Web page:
Sleepy Synopses

Nov 07 2005

Amazing how one little thing can upset your entire day.

I’m taking care of my parents’ Golden Retriever, Molly. She’s a sweetheart, but she’s an added responsibility, and I have to keep reminding myself to feed her, fill her water bowl, let her outside, etc. But that’s not what upset my day.

I felt a profound lack of energy today at work. I performed a build this morning, which was good and important and is my core duty at work right now, then for the afternoon I felt worthless. No amount of breaks or recharing helped. But that’s not what upset my day; in fact, I think the upset caused my lack of energy.

I woke up sleepy this morning. I got to bed a little late, and I awoke groggy. And it suppressed my energy for the entire day; I’ve felt a little spacy ever since.

Amazing, that my entire day can be made much less effective than normal by one seemingly minor physical disturbance.

Anyvay. A quick round-up of what I’ve been watching lately:

  • Densha Otoko episode three, in which the geek takes his proto-girlfriend on their first date. He does suprisingly well, asks for further advice from his net friends, and then the spanner is thrown in the works: he’s flamed by a troll who points out that he’s done nothing but take people’s advice in this. He’s been spineless. And the geek realizes this is true, so he switches off his computer for three days to think about it. So this series takes an unexpected twist in showing the limitations of the geek’s online support group. In episode three. If they’re doing this much now, what on Earth will episode eight be like?!?
  • Crying Out “Love!” From The Center of the World, another J-drama that’s much more serious than Densha Otoko. Crying Out “Love!” tells the story of a seventeen-year-old boy who falls in love with a quirky classmate who (he doesn’t know) has a terminal disease. The series begins by telling you that she dies within a year, so you get to watch the show with that flavoring their entire relationship. Fascinating, and beautifully presented. A good example of the power of short TV series; because the show is only eleven episodes, each episode has great power and pushes the story forward.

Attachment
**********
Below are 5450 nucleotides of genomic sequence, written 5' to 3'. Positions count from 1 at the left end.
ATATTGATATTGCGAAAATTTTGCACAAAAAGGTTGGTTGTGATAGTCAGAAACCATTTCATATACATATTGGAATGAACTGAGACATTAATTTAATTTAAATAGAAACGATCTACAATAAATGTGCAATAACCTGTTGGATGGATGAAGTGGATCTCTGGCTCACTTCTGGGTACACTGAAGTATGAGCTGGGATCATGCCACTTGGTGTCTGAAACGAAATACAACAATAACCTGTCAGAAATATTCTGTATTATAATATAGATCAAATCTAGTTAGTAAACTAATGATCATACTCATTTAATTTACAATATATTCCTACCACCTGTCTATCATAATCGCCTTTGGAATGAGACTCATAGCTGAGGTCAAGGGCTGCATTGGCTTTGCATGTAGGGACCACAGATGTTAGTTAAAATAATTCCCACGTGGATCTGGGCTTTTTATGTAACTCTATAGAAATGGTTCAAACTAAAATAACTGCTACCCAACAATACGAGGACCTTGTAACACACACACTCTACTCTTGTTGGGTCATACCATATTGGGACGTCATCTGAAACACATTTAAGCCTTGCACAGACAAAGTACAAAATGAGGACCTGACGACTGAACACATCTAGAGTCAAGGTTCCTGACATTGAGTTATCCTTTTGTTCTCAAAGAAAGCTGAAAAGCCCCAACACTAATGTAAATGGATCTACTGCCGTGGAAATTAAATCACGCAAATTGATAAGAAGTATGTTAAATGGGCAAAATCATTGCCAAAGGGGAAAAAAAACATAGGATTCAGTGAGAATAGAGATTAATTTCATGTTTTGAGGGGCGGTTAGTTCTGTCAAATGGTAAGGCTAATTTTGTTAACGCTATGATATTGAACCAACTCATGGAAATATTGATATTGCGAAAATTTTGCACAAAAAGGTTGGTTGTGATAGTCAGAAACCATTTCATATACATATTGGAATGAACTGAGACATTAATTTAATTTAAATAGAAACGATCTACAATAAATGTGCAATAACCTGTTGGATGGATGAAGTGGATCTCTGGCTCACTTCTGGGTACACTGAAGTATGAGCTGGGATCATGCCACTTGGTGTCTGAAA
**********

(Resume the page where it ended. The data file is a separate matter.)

• The first few episodes of Digimon Tamers. Some of my readers probably think I’m crazy for seeking out and watching this show, but now that I’ve watched a few episodes I’ve re-affirmed why I liked this show. It’s amazingly well-crafted. Each episode has heft and weight. The characters are introduced very deliberately, so that you get to know them very well (compare this to the first season of Digimon, which tosses all seven kids and all their Digimon at you in episode one). The overall story was written by Chiaki J. Konaka (serial experiments lain, among others), and you can see it.
  • The Myth, Jackie Chan‘s latest film. Certainly the most dramatic thing he’s done in decades, perhaps next to New Police Story. Half of it is set in the modern day, where Jackie’s character is researching a lost treasure as he remembers fragments of a past life. The other half is set in that past life, where Jackie’s character is a ridiculously skilled warrior protecting a concubine. It’s lush, it’s adventurous, it has an amazing number of action scenes, and it’s well-acted. There are a few groan-worthy elements—the concubine is constantly being rescued and turns into an unmoving sack every time she’s in danger—but otherwise it’s a superb film. One of my favorites of his, now.

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